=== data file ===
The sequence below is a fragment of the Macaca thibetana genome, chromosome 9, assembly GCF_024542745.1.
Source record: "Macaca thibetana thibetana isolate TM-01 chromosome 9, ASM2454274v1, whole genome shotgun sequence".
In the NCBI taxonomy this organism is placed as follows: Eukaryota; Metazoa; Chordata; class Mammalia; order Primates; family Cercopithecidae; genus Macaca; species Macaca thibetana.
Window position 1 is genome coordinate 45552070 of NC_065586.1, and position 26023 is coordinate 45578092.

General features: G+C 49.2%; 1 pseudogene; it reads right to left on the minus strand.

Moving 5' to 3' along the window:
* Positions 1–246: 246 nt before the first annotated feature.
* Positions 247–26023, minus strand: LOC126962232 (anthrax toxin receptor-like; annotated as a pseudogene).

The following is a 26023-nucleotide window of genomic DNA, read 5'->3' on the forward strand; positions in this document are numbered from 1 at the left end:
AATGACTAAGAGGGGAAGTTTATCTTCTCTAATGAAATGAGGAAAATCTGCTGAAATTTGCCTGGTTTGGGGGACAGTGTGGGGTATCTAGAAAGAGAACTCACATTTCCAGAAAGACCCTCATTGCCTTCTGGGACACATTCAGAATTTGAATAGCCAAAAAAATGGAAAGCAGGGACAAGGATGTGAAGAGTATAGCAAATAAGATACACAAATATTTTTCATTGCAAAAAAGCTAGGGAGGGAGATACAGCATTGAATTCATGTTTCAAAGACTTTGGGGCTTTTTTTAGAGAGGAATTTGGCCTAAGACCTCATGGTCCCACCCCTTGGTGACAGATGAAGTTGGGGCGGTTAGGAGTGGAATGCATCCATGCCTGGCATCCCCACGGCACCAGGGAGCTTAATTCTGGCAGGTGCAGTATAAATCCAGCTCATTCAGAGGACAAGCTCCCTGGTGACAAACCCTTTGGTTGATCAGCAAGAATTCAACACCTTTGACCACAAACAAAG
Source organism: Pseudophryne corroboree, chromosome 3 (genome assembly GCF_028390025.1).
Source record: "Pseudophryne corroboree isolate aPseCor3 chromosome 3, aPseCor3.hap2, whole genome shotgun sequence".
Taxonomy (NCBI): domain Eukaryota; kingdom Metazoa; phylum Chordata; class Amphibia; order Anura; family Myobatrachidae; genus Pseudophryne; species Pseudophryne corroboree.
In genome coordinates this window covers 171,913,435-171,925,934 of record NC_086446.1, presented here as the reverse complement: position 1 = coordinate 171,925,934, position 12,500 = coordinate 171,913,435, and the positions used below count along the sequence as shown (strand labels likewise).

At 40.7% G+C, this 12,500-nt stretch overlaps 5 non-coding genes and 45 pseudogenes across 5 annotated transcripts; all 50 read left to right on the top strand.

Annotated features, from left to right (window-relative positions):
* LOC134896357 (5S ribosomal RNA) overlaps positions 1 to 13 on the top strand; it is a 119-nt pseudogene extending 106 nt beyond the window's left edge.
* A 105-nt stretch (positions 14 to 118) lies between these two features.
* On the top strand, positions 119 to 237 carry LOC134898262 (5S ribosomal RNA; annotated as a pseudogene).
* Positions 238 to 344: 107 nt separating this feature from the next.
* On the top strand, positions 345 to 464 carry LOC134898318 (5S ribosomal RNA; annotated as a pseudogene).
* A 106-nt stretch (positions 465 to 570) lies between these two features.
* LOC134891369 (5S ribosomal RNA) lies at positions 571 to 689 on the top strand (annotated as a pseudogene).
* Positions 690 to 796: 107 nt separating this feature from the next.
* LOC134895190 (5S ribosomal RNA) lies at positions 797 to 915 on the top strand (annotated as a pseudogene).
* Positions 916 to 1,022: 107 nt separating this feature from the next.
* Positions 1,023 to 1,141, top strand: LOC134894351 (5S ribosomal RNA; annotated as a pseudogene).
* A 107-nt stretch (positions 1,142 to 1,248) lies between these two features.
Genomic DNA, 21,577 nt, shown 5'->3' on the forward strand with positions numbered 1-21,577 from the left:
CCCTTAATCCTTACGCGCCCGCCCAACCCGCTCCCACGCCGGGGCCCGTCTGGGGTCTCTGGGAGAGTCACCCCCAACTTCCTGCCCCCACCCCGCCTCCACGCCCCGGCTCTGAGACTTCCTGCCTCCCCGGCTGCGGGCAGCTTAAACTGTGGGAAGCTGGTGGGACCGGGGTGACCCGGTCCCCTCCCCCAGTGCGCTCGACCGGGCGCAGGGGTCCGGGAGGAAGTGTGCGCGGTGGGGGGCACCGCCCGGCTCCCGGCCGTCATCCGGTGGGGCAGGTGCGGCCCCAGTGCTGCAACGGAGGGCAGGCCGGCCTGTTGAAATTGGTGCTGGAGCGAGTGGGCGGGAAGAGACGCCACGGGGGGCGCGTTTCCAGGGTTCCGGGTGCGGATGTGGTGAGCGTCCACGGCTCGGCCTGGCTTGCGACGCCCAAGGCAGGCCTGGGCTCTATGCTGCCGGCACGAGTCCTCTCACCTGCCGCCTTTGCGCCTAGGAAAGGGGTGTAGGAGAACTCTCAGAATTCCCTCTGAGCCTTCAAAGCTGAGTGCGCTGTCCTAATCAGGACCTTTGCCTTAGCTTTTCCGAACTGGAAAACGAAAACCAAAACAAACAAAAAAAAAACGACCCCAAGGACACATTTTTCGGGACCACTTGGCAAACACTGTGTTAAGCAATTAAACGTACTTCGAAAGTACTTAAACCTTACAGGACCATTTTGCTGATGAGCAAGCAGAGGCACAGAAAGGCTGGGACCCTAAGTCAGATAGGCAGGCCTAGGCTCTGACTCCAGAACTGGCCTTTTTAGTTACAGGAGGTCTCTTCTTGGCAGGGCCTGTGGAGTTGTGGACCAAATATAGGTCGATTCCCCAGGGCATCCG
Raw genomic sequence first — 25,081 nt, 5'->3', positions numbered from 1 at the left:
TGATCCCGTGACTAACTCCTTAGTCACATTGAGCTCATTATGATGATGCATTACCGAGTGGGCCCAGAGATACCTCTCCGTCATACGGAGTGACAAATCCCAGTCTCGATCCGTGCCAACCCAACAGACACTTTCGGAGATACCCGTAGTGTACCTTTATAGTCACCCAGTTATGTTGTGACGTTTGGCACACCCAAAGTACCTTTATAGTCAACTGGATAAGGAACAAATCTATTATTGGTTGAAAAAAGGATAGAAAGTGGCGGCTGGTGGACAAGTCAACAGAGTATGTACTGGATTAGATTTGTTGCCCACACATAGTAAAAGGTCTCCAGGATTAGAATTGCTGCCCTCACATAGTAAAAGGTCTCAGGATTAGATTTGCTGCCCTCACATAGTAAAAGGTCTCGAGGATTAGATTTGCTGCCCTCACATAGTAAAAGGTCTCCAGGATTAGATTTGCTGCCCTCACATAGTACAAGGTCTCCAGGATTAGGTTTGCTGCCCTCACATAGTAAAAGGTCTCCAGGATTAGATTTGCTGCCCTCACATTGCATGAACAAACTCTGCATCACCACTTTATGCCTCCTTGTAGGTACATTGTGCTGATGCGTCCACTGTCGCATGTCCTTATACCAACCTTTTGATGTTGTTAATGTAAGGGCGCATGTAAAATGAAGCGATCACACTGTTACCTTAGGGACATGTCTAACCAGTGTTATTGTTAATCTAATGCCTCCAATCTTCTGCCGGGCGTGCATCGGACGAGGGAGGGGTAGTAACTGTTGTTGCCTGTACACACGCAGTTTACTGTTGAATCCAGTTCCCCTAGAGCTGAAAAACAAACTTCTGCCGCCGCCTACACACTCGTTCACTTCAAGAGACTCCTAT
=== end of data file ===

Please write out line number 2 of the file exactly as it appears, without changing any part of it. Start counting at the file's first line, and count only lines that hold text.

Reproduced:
Source record: "Macaca thibetana thibetana isolate TM-01 chromosome 9, ASM2454274v1, whole genome shotgun sequence".